But, try as it might, Special Forces fails to do what it really sets out to: give the Battlefield 2 experience a convincing new twist. This is still Battlefield 2, and it’s still all about killing enemies and capturing control points. It hasn’t become a 64-player Counter-Strike or Rainbow Six, and there are times when it’s hard to remember that you’re not just playing the basic game. Of course, a big shift might well have spoilt what makes Battlefield 2 work so effectively, but the fact remains that this isn’t as different a game as you might expect. While the night battles put more emphasis on stealth and visibility, they still work in the same ebb-and-flow, capture-and-loss way as conventional Battlefield 2 maps. The grappling hooks and zip lines don’t seem to get an awful lot of use, and I saw more flash bang and tear gas grenades while practicing with bots than I ever did online. Perhaps the only major tangible change is a readjustment in the favour of infantry, with fewer tanks rumbling around and fewer planes and helicopters raining death from above. This is definitely a good thing, but it’s hardly the stuff of revolution.

And while I’m moaning, there are some odd design decisions in place. One map, Iron Gator, seemed a disaster every time I played it. It sees MEC Special Forces attacking a carrier full of heavily armed Navy Seals. No prizes for guessing who always seems to have the upper hand. I’m sure there’s a trick that stops this map being a waste of time, but neither I nor my MEC comrades seemed to have a clue what that might be. It was also a little mean to put such a limited battery on the night vision goggles. When they’re practically essential for survival, they leave you feeling horribly vulnerable during the recharge period.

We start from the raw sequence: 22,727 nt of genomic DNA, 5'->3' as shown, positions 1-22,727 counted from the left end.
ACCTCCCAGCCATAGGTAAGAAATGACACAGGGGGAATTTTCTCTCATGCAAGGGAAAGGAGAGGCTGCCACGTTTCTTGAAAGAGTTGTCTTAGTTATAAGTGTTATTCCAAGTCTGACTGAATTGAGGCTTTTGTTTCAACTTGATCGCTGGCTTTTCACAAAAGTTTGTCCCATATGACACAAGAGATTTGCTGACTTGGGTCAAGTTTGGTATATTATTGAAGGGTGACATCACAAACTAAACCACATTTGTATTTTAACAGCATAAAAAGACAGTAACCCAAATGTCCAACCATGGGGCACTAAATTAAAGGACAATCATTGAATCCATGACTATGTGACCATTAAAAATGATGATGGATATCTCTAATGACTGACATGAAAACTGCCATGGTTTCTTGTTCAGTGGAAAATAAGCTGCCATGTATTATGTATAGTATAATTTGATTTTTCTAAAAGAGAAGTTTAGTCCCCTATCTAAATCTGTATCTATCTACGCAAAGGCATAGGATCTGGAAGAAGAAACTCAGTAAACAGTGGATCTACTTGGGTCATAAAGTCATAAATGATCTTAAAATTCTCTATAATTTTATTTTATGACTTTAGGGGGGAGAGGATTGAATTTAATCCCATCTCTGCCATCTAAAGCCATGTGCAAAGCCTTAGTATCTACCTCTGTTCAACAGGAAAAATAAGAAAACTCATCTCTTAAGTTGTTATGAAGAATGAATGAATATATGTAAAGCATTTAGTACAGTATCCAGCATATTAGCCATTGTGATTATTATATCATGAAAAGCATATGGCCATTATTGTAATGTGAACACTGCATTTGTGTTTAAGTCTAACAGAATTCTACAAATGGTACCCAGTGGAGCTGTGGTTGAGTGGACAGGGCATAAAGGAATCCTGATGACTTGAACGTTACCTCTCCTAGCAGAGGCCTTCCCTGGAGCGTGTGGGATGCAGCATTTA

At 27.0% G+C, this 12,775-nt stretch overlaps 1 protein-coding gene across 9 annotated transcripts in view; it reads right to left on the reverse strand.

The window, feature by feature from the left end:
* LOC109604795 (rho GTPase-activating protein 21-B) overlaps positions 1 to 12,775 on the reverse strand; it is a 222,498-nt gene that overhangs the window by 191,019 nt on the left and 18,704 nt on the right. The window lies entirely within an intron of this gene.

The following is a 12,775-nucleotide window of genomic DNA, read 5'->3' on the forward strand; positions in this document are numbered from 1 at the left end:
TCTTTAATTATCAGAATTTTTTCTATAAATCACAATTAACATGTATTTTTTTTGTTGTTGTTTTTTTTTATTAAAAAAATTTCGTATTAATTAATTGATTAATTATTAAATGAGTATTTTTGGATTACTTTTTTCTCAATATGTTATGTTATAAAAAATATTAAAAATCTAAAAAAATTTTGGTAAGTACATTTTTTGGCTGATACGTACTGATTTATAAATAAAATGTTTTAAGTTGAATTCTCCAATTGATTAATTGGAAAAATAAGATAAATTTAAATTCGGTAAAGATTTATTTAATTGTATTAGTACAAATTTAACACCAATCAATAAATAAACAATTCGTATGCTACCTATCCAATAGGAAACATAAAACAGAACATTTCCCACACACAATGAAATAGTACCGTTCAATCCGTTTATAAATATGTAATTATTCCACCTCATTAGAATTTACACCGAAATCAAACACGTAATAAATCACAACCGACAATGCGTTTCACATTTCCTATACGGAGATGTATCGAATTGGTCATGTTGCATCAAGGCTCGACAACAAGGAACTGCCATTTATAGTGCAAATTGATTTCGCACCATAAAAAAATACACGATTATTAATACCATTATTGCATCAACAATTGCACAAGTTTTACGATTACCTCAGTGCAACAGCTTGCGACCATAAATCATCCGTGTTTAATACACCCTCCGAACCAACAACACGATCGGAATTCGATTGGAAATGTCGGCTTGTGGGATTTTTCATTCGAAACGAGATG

In the end, however, Special Forces’ biggest problem – and greatest asset – is the same as standard Battlefield 2: even an expanded toybox is only as good as the people you share it with. Now, the overall standard of play has improved dramatically since Battlefield 2 was launched, and on a great server, with squads in place and teams pulling together, Special Forces is an unforgettable experience. Even without that level of organisation, it can be an awful lot of fun – if anything, the new maps and infantry-based combat style suit the lone wolf mentality better than the larger, more open maps of the original set. However, the bastards who camp at spawn points are still there, you will still find maps where helicopters and artillery make your life a constant misery, and there are still plenty of chimps who – on a map where the only way into battle is across a stretch of water – grab the one boat, ignore potential passengers, and just rush off into action. If more of these people played with microphone headsets, they would be able to enjoy the sound of their comrades’ teeth grinding…

So I can’t say that this is a must-have, absolutely essential expansion pack. In the unlikely event that you’re bored of Battlefield 2, Special Forces won’t reignite your interest, and if you’re already stupidly addicted to Battlefield 2, then you won’t need these revamped kits, new maps and vehicles to hold your interest. That doesn’t mean it’s a pointless expansion, though. The new maps are brilliant, the new vehicles are fun and the kits and capabilities have real potential. UK players will love it, if only to have a few more British voices in the game – hats off for the SAS accents, boys – and a little less US Marine gung-ho nonsense. Maybe these forces aren’t as special as they might have been, but the new toys on offer are definitely worth adding to the box.


A solid selection of accessories that won’t change the way you play Battlefield 2, but will enhance the experience if you want some new toys.